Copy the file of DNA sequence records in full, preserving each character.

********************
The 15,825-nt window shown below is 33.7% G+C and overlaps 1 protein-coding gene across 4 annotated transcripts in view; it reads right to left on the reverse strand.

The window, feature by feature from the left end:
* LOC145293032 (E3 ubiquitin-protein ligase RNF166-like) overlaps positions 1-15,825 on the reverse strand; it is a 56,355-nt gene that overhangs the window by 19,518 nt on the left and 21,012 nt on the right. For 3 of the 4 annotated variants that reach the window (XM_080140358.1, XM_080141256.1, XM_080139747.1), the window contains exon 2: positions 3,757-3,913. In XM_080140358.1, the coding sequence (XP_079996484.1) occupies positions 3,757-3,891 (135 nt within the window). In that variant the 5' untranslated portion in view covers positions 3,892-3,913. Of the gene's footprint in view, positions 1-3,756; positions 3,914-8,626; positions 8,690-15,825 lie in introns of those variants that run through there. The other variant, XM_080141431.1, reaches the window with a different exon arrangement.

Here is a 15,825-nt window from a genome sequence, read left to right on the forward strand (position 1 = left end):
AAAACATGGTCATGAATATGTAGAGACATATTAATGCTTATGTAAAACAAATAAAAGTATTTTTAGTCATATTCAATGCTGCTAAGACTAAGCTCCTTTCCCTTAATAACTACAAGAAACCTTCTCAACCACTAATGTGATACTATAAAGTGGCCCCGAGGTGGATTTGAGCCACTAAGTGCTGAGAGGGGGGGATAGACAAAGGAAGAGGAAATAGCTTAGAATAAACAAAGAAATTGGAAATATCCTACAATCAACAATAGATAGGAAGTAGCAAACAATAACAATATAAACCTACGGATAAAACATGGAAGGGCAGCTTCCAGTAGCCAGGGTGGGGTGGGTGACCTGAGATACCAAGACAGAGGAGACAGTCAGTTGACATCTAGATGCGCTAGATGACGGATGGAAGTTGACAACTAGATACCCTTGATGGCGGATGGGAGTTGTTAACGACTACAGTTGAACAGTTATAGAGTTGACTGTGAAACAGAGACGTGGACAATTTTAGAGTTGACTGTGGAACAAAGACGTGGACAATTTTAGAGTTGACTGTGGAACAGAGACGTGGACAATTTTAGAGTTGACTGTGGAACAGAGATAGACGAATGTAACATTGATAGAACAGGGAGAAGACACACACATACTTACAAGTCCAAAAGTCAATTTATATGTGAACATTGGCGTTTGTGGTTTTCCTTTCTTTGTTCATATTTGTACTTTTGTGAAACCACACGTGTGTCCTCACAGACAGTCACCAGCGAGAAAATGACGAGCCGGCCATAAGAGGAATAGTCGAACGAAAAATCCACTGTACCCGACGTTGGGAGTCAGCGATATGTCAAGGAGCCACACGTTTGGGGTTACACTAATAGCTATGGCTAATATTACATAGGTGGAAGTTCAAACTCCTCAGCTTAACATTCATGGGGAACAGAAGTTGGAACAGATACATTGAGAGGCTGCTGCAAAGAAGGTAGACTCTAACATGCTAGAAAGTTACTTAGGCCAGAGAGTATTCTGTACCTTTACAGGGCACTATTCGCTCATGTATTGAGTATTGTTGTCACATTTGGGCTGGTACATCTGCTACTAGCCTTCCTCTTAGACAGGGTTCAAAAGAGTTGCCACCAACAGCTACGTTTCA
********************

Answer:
The 15,825-nt window shown below is 33.7% G+C and overlaps 1 protein-coding gene across 4 annotated transcripts in view; it reads right to left on the reverse strand.

The window, feature by feature from the left end:
* LOC145293032 (E3 ubiquitin-protein ligase RNF166-like) overlaps positions 1-15,825 on the reverse strand; it is a 56,355-nt gene that overhangs the window by 19,518 nt on the left and 21,012 nt on the right. For 3 of the 4 annotated variants that reach the window (XM_080140358.1, XM_080141256.1, XM_080139747.1), the window contains exon 2: positions 3,757-3,913. In XM_080140358.1, the coding sequence (XP_079996484.1) occupies positions 3,757-3,891 (135 nt within the window). In that variant the 5' untranslated portion in view covers positions 3,892-3,913. Of the gene's footprint in view, positions 1-3,756; positions 3,914-8,626; positions 8,690-15,825 lie in introns of those variants that run through there. The other variant, XM_080141431.1, reaches the window with a different exon arrangement.

Here is a 15,825-nt window from a genome sequence, read left to right on the forward strand (position 1 = left end):
AAAACATGGTCATGAATATGTAGAGACATATTAATGCTTATGTAAAACAAATAAAAGTATTTTTAGTCATATTCAATGCTGCTAAGACTAAGCTCCTTTCCCTTAATAACTACAAGAAACCTTCTCAACCACTAATGTGATACTATAAAGTGGCCCCGAGGTGGATTTGAGCCACTAAGTGCTGAGAGGGGGGGATAGACAAAGGAAGAGGAAATAGCTTAGAATAAACAAAGAAATTGGAAATATCCTACAATCAACAATAGATAGGAAGTAGCAAACAATAACAATATAAACCTACGGATAAAACATGGAAGGGCAGCTTCCAGTAGCCAGGGTGGGGTGGGTGACCTGAGATACCAAGACAGAGGAGACAGTCAGTTGACATCTAGATGCGCTAGATGACGGATGGAAGTTGACAACTAGATACCCTTGATGGCGGATGGGAGTTGTTAACGACTACAGTTGAACAGTTATAGAGTTGACTGTGAAACAGAGACGTGGACAATTTTAGAGTTGACTGTGGAACAAAGACGTGGACAATTTTAGAGTTGACTGTGGAACAGAGACGTGGACAATTTTAGAGTTGACTGTGGAACAGAGATAGACGAATGTAACATTGATAGAACAGGGAGAAGACACACACATACTTACAAGTCCAAAAGTCAATTTATATGTGAACATTGGCGTTTGTGGTTTTCCTTTCTTTGTTCATATTTGTACTTTTGTGAAACCACACGTGTGTCCTCACAGACAGTCACCAGCGAGAAAATGACGAGCCGGCCATAAGAGGAATAGTCGAACGAAAAATCCACTGTACCCGACGTTGGGAGTCAGCGATATGTCAAGGAGCCACACGTTTGGGGTTACACTAATAGCTATGGCTAATATTACATAGGTGGAAGTTCAAACTCCTCAGCTTAACATTCATGGGGAACAGAAGTTGGAACAGATACATTGAGAGGCTGCTGCAAAGAAGGTAGACTCTAACATGCTAGAAAGTTACTTAGGCCAGAGAGTATTCTGTACCTTTACAGGGCACTATTCGCTCATGTATTGAGTATTGTTGTCACATTTGGGCTGGTACATCTGCTACTAGCCTTCCTCTTAGACAGGGTTCAAAAGAGTTGCCACCAACAGCTACGTTTCA